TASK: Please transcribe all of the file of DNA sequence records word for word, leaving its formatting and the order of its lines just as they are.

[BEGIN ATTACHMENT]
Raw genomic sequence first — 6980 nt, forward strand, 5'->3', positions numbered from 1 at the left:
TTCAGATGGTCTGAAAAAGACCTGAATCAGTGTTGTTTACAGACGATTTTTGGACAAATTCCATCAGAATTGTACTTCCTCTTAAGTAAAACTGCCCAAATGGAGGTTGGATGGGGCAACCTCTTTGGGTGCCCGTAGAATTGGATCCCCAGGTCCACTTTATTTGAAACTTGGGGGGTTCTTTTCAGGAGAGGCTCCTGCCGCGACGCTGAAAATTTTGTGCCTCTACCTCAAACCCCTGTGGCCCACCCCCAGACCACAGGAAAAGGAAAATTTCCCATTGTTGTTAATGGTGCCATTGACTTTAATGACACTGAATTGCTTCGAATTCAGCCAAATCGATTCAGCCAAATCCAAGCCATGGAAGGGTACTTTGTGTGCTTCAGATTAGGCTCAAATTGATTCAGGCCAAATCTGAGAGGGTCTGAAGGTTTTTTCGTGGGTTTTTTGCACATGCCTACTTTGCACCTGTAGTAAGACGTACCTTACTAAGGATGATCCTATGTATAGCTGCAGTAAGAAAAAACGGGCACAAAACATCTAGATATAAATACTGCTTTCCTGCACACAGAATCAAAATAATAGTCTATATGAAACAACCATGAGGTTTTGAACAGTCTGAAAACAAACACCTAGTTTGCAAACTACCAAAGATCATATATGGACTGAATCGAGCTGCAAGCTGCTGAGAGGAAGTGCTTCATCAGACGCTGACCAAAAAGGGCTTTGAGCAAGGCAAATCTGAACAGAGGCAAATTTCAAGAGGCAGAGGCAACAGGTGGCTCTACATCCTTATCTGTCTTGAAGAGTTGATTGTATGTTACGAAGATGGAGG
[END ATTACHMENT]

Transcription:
Raw genomic sequence first — 6980 nt, forward strand, 5'->3', positions numbered from 1 at the left:
TTCAGATGGTCTGAAAAAGACCTGAATCAGTGTTGTTTACAGACGATTTTTGGACAAATTCCATCAGAATTGTACTTCCTCTTAAGTAAAACTGCCCAAATGGAGGTTGGATGGGGCAACCTCTTTGGGTGCCCGTAGAATTGGATCCCCAGGTCCACTTTATTTGAAACTTGGGGGGTTCTTTTCAGGAGAGGCTCCTGCCGCGACGCTGAAAATTTTGTGCCTCTACCTCAAACCCCTGTGGCCCACCCCCAGACCACAGGAAAAGGAAAATTTCCCATTGTTGTTAATGGTGCCATTGACTTTAATGACACTGAATTGCTTCGAATTCAGCCAAATCGATTCAGCCAAATCCAAGCCATGGAAGGGTACTTTGTGTGCTTCAGATTAGGCTCAAATTGATTCAGGCCAAATCTGAGAGGGTCTGAAGGTTTTTTCGTGGGTTTTTTGCACATGCCTACTTTGCACCTGTAGTAAGACGTACCTTACTAAGGATGATCCTATGTATAGCTGCAGTAAGAAAAAACGGGCACAAAACATCTAGATATAAATACTGCTTTCCTGCACACAGAATCAAAATAATAGTCTATATGAAACAACCATGAGGTTTTGAACAGTCTGAAAACAAACACCTAGTTTGCAAACTACCAAAGATCATATATGGACTGAATCGAGCTGCAAGCTGCTGAGAGGAAGTGCTTCATCAGACGCTGACCAAAAAGGGCTTTGAGCAAGGCAAATCTGAACAGAGGCAAATTTCAAGAGGCAGAGGCAACAGGTGGCTCTACATCCTTATCTGTCTTGAAGAGTTGATTGTATGTTACGAAGATGGAGG